Author Archives: Sean Golden

About Sean Golden

After a degree in physics, then a 35 year career in Information Technologies, I am now focused on writing. My first epic fantasy series, "The War Chronicles" is available on

Starting a new story after finishing a series

You’ve finally done it. After years of hard struggle, you’ve put the final “The End” on your story. You’ve edited, re-edited, proofread and sent the final manuscript off to your publisher, or you’ve hit the “publish” button yourself. It feels good. It feels like you’ve accomplished something major. Because you have.

Now it’s time to move on.

It’s not that easy, is it? Those characters that have been in your head for the past years, it’s hard to let them go. Sometimes they don’t want to go. After all, you grew to like some of those characters. Some of them seem like old friends, and nobody wants to let old friends go.

Well, you don’t have to let them go forever, but you do have to let them go for now. Because your new story, book, or series deserves the same focus and attention that you gave your last one. And you will develop new appreciation for new characters, new challenges and new plot twists.

This is particularly meaningful for me because I finished my first epic series and have begun working on my next book. It has been surprisingly difficult to put aside the story I’ve been working on for years. There are so many little side stories that intrude on my consciousness. As I’m trying to plot out the new story, the old story keeps popping into my head with ways the new idea could have improved the previous work.

The best approach I’ve found so far is the same tactic I’ve used for virtually every other writing obstacle I’ve encountered. Just write. Just put words on paper. The more words I put down of the new story, the more compelling the new story is becoming. The more I develop the new characters, the more vibrant and alive they feel.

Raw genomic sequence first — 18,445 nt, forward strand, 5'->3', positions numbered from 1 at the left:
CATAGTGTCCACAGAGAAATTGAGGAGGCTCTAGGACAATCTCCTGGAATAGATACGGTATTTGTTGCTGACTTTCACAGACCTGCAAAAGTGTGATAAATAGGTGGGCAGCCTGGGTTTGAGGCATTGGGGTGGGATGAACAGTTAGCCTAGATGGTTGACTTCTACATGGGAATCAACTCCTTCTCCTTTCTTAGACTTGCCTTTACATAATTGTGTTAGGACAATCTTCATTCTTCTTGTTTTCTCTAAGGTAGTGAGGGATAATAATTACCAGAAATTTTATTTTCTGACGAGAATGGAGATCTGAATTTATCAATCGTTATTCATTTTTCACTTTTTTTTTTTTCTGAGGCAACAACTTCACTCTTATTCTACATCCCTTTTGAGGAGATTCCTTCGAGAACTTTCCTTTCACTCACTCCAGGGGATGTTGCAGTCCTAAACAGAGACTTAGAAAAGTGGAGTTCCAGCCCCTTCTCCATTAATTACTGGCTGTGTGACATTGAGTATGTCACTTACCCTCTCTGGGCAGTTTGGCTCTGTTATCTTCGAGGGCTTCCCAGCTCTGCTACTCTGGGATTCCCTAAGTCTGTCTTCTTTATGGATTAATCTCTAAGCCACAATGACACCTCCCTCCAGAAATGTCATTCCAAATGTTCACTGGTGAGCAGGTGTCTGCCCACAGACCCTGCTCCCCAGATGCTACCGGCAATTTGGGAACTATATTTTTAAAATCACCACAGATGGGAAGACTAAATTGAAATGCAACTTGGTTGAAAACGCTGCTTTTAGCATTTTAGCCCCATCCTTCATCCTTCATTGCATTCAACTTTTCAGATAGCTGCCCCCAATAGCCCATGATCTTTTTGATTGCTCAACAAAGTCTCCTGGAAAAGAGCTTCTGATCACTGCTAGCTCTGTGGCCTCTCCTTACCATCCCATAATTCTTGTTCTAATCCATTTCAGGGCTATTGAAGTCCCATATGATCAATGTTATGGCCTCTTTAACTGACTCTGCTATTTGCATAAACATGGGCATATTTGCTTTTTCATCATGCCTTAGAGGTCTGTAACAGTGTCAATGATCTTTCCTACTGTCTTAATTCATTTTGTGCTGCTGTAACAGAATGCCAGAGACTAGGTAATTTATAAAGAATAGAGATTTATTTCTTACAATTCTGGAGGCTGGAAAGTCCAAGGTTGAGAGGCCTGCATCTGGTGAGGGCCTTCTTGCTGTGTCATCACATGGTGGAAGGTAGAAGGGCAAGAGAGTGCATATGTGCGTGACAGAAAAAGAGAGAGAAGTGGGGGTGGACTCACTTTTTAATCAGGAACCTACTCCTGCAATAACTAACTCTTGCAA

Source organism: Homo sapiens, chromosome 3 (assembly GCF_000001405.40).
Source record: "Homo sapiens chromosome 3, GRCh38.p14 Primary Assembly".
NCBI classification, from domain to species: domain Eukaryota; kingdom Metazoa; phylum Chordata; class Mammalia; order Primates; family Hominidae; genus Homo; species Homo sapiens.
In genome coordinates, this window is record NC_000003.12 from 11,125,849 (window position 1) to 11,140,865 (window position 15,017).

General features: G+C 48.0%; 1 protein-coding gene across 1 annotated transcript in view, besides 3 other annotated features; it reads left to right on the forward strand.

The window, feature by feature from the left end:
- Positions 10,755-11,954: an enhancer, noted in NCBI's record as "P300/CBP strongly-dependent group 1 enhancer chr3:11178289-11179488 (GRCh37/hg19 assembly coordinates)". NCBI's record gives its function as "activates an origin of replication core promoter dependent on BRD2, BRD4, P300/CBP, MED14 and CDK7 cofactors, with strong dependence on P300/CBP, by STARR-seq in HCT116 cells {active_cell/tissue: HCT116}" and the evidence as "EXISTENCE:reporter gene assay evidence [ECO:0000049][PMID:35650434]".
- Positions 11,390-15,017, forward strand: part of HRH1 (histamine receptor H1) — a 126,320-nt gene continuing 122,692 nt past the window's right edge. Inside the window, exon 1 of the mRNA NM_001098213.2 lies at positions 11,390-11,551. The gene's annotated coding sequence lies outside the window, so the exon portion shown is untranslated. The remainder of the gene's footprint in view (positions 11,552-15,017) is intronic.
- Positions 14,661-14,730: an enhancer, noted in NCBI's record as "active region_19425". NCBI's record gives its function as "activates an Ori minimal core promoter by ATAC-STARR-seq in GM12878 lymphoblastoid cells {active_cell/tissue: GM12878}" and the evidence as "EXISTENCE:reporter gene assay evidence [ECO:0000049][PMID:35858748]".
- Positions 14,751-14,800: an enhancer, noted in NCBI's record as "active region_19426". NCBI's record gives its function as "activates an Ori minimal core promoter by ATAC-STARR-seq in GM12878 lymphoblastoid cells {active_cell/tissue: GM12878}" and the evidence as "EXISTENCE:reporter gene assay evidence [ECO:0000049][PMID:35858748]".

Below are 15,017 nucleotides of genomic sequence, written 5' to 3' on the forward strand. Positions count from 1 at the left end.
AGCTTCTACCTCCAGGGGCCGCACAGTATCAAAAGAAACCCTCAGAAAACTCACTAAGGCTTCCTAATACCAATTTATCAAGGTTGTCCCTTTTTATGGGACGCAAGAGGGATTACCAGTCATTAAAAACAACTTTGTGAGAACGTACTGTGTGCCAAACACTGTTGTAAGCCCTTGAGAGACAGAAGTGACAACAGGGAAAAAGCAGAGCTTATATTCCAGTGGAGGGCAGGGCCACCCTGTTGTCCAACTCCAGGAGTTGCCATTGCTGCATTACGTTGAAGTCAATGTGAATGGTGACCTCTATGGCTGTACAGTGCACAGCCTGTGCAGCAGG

To me the real measure of when I’ve begun to truly get a story moving is when the story starts to write itself. When the characters start telling me what they would do, and how. I’m getting to that point now, and that is when writing is the most fun to me.

I suppose I should try to find some other clever approach, or a five-point plan or some trick to tell other authors, but the reality is that nothing seems to work as well as applying backside to chair, and fingers to keyboard. So, if you’re in the same place, and finding it difficult to make the transition, all I can do is say “Just write.”

New Beginnings

It’s a new year! For many people, 2016 is a year they will be glad to put in the rear-view mirror. One thing that is great about a new year is that it gives us all a chance to look ahead with optimism.

This month the Fictorians will be focused on new beginnings. Those beginnings can be of any sort, from starting a new novel, to starting a new career. One goal of the articles this month will be to give advice and guidance to people who might be struggling with their own new beginnings. Sometimes all we need is to see that we aren’t the only one dealing with something new to keep moving forward.